Testimony given by Alaa Abu Sultan, 23
I am married and have three children: a son, Riad, who is three, and two daughters, Raja, who is six, and Riwa, who is two years old.
In 2001, I married Muhammad Riad Shhadeh Abu Sultan. My husband is from the Rimal neighborhood in the Gaza Strip. He came to the West Bank in 1996 and lived in the Tulkarm area until 2008.
I met him while he was working at my parents’ clothing store. In August 2001, we prepared a marriage contract, and we got married in March 2002. We lived in our house in the Tulkarm refugee camp, and he worked at my parents’ store and also in construction.
My husband had a Gazan resident identity card. A few years ago, the Palestinian Authority announced that residents of Gaza living in the West Bank could exchange their identity cards for West Bank identity cards. Muhammad went to the Palestinian Population Administration office in Ramallah and on 1 October 2007, he was issued a West Bank identity card. He did it too feel safer, even though he used to travel to Nablus, Ramallah, Jenin, and Jericho and never had any problems or trouble at checkpoints.
On 12 January 2008, we went to Nablus on a visit. We entered the city from the west, via the Beit Iba checkpoint, and crossed without any problem. At noon, on the way home, the soldiers detained Muhammad at the checkpoint. I waited for him there until midnight.
I begged the soldiers to release him. My sisters, who also live in the Tulkarm refugee camp, came to find out from the soldiers what had happened, but it didn't help.
Around midnight, the soldiers told us that my husband would be sent to the Gaza Strip. I begged them and explained that we’d been married for six years and had small children who needed their father, but nothing helped.
A little while later, while my brother and I were waiting by the checkpoint, two soldiers came over with Muhammad, to let him say goodbye to us. They said they were sending him to Gaza because he is a resident of Gaza. I was in terrible pain and cried a lot. Muhammad cried as well, because all we had done was go together to Nablus in the morning, and now I had to return to the Tulkarm refugee camp alone with my brother.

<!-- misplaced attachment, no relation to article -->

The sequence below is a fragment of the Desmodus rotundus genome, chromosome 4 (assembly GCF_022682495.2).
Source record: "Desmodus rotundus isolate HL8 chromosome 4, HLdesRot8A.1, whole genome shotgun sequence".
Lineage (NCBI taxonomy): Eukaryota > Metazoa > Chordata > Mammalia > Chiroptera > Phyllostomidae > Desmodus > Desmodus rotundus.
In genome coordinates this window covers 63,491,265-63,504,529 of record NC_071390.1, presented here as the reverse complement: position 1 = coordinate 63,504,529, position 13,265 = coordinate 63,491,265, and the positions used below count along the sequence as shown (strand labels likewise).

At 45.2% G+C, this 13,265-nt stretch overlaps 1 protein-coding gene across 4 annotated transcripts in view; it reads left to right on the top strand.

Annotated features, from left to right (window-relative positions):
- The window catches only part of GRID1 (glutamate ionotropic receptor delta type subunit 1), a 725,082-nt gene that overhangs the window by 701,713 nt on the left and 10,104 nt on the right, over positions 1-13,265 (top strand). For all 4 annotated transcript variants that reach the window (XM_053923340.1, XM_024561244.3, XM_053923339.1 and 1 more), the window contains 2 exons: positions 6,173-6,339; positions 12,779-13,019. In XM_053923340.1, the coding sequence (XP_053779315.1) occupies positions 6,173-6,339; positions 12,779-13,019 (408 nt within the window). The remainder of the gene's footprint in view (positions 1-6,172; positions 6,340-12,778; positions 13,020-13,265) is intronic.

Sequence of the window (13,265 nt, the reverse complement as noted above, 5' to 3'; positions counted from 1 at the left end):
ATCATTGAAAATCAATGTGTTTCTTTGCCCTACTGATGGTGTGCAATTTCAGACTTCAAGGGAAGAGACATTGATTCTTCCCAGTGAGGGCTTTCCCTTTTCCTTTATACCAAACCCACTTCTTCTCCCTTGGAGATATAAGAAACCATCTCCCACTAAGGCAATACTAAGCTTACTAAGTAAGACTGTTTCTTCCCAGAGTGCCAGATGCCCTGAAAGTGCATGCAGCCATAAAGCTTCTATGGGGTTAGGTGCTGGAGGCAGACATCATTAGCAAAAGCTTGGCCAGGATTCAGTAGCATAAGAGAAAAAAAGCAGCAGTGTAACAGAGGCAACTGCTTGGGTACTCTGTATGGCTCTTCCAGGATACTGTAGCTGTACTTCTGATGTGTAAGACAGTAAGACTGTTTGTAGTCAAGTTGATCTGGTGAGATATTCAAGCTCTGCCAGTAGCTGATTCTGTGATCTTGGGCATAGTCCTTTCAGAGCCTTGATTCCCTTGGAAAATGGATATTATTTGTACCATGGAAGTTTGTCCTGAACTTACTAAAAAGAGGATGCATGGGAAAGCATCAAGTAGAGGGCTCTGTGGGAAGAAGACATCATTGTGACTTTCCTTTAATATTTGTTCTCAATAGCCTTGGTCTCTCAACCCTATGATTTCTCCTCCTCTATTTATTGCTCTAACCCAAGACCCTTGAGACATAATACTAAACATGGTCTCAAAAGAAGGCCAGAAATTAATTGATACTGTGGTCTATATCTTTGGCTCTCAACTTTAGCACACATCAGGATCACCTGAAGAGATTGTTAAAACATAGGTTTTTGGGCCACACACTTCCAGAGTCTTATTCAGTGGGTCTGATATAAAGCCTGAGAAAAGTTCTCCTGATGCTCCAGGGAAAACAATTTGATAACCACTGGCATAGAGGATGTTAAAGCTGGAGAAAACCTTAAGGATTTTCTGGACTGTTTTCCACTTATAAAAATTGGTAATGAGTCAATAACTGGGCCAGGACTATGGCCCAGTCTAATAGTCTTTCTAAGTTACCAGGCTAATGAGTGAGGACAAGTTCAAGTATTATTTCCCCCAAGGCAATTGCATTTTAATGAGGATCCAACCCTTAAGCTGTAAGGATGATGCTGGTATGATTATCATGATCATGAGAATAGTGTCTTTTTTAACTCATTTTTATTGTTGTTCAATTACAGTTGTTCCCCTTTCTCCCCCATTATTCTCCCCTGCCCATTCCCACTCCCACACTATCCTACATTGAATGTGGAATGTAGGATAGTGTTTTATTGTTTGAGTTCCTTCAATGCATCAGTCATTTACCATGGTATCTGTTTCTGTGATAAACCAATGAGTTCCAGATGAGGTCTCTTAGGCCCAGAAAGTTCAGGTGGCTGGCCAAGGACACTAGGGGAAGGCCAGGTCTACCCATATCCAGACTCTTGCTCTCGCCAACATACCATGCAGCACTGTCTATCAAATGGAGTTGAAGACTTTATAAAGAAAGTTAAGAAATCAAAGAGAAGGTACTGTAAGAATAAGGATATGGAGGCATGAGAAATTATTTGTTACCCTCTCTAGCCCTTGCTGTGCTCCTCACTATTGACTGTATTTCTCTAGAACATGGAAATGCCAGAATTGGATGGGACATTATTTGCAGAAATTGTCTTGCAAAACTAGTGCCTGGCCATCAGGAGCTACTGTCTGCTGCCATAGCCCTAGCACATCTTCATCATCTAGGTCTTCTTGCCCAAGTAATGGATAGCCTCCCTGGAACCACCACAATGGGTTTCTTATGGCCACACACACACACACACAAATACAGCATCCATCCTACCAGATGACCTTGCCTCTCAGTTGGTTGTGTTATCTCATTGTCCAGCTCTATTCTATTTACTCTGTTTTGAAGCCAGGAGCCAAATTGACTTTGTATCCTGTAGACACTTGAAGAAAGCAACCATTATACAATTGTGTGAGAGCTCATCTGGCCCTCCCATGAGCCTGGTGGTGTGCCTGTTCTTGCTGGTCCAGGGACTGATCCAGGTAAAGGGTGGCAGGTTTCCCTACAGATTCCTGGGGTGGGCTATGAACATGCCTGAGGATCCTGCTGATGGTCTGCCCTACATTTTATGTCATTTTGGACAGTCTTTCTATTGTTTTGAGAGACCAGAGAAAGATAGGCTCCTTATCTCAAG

My baby daughter was born on 12 November 2007, and was only two months’ old at the time. Because of my suffering after the separation from Muhammad, the milk in my breasts dried up, and I couldn’t breastfeed her any more.
My pain over the deportation of Muhammad, who is now living in the Rimal neighborhood in Gaza, grew during the war in the Gaza Strip. I constantly worry about him. He calls me daily to ask how the children and I are. But Riwa is already two years old and my husband hardly had time with her. My children don’t get a father’s hug, and they call their grandfather “daddy.”
In addition to missing Muhammad, I also suffer from the restrictions society places on women who live without their husband, especially since I’m young.
I hope that my family will be united and that my husband will return to live with me and our children in the Tulkarm refugee camp.
Alaa Hassan Muhammad Abu Sultan, 23, married with three children, owns a clothing store and lives in the Tulkarm refugee camp. She gave her testimony to ‘Abd al-Karim Sa’adi at her store on 11 October 2009.